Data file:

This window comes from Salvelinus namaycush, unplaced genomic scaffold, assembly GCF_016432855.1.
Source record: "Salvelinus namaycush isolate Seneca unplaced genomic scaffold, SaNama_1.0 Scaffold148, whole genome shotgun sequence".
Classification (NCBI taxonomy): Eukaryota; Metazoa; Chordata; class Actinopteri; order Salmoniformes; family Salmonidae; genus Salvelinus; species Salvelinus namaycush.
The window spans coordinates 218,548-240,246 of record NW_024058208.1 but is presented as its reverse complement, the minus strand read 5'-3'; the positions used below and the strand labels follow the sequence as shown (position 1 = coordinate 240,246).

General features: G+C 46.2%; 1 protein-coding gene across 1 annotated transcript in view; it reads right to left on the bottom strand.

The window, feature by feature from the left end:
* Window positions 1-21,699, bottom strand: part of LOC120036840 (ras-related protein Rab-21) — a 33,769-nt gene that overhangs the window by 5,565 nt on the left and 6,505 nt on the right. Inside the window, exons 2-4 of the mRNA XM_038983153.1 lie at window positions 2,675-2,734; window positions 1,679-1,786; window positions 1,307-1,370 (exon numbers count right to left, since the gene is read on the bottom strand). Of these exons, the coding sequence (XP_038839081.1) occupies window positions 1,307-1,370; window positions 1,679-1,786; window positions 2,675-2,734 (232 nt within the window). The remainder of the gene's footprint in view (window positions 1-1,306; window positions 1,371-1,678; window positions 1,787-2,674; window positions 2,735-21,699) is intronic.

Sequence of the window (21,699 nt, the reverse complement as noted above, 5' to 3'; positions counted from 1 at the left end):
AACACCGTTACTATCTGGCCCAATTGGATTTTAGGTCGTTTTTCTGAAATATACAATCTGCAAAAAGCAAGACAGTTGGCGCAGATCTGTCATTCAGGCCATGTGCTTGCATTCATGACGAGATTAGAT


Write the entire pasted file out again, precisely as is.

This window comes from Salvelinus namaycush, unplaced genomic scaffold, assembly GCF_016432855.1.
Source record: "Salvelinus namaycush isolate Seneca unplaced genomic scaffold, SaNama_1.0 Scaffold148, whole genome shotgun sequence".
Classification (NCBI taxonomy): Eukaryota; Metazoa; Chordata; class Actinopteri; order Salmoniformes; family Salmonidae; genus Salvelinus; species Salvelinus namaycush.
The window spans coordinates 218,548-240,246 of record NW_024058208.1 but is presented as its reverse complement, the minus strand read 5'-3'; the positions used below and the strand labels follow the sequence as shown (position 1 = coordinate 240,246).

General features: G+C 46.2%; 1 protein-coding gene across 1 annotated transcript in view; it reads right to left on the bottom strand.

The window, feature by feature from the left end:
* Window positions 1-21,699, bottom strand: part of LOC120036840 (ras-related protein Rab-21) — a 33,769-nt gene that overhangs the window by 5,565 nt on the left and 6,505 nt on the right. Inside the window, exons 2-4 of the mRNA XM_038983153.1 lie at window positions 2,675-2,734; window positions 1,679-1,786; window positions 1,307-1,370 (exon numbers count right to left, since the gene is read on the bottom strand). Of these exons, the coding sequence (XP_038839081.1) occupies window positions 1,307-1,370; window positions 1,679-1,786; window positions 2,675-2,734 (232 nt within the window). The remainder of the gene's footprint in view (window positions 1-1,306; window positions 1,371-1,678; window positions 1,787-2,674; window positions 2,735-21,699) is intronic.

Sequence of the window (21,699 nt, the reverse complement as noted above, 5' to 3'; positions counted from 1 at the left end):
AACACCGTTACTATCTGGCCCAATTGGATTTTAGGTCGTTTTTCTGAAATATACAATCTGCAAAAAGCAAGACAGTTGGCGCAGATCTGTCATTCAGGCCATGTGCTTGCATTCATGACGAGATTAGAT